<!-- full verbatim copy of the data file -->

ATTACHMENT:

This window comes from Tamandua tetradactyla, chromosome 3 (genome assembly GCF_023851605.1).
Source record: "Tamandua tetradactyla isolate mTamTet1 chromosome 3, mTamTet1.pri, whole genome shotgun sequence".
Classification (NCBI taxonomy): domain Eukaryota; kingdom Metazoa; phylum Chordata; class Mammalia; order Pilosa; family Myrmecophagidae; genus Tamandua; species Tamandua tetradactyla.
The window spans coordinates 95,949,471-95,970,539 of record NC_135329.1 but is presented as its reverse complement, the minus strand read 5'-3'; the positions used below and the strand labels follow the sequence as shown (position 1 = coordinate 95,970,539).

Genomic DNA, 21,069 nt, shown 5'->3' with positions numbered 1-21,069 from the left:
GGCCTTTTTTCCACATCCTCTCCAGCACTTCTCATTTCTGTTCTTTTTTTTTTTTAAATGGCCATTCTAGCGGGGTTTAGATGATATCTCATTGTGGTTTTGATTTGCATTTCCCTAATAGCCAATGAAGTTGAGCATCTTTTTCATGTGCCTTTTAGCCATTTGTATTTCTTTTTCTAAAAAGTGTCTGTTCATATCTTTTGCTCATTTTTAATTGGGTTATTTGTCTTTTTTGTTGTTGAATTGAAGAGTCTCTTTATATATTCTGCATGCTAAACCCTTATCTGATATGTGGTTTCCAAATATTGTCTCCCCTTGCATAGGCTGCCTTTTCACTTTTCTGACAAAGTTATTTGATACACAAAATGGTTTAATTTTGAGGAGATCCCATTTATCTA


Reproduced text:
This window comes from Tamandua tetradactyla, chromosome 3 (genome assembly GCF_023851605.1).
Source record: "Tamandua tetradactyla isolate mTamTet1 chromosome 3, mTamTet1.pri, whole genome shotgun sequence".
Classification (NCBI taxonomy): domain Eukaryota; kingdom Metazoa; phylum Chordata; class Mammalia; order Pilosa; family Myrmecophagidae; genus Tamandua; species Tamandua tetradactyla.
The window spans coordinates 95,949,471-95,970,539 of record NC_135329.1 but is presented as its reverse complement, the minus strand read 5'-3'; the positions used below and the strand labels follow the sequence as shown (position 1 = coordinate 95,970,539).

Genomic DNA, 21,069 nt, shown 5'->3' with positions numbered 1-21,069 from the left:
GGCCTTTTTTCCACATCCTCTCCAGCACTTCTCATTTCTGTTCTTTTTTTTTTTTAAATGGCCATTCTAGCGGGGTTTAGATGATATCTCATTGTGGTTTTGATTTGCATTTCCCTAATAGCCAATGAAGTTGAGCATCTTTTTCATGTGCCTTTTAGCCATTTGTATTTCTTTTTCTAAAAAGTGTCTGTTCATATCTTTTGCTCATTTTTAATTGGGTTATTTGTCTTTTTTGTTGTTGAATTGAAGAGTCTCTTTATATATTCTGCATGCTAAACCCTTATCTGATATGTGGTTTCCAAATATTGTCTCCCCTTGCATAGGCTGCCTTTTCACTTTTCTGACAAAGTTATTTGATACACAAAATGGTTTAATTTTGAGGAGATCCCATTTATCTA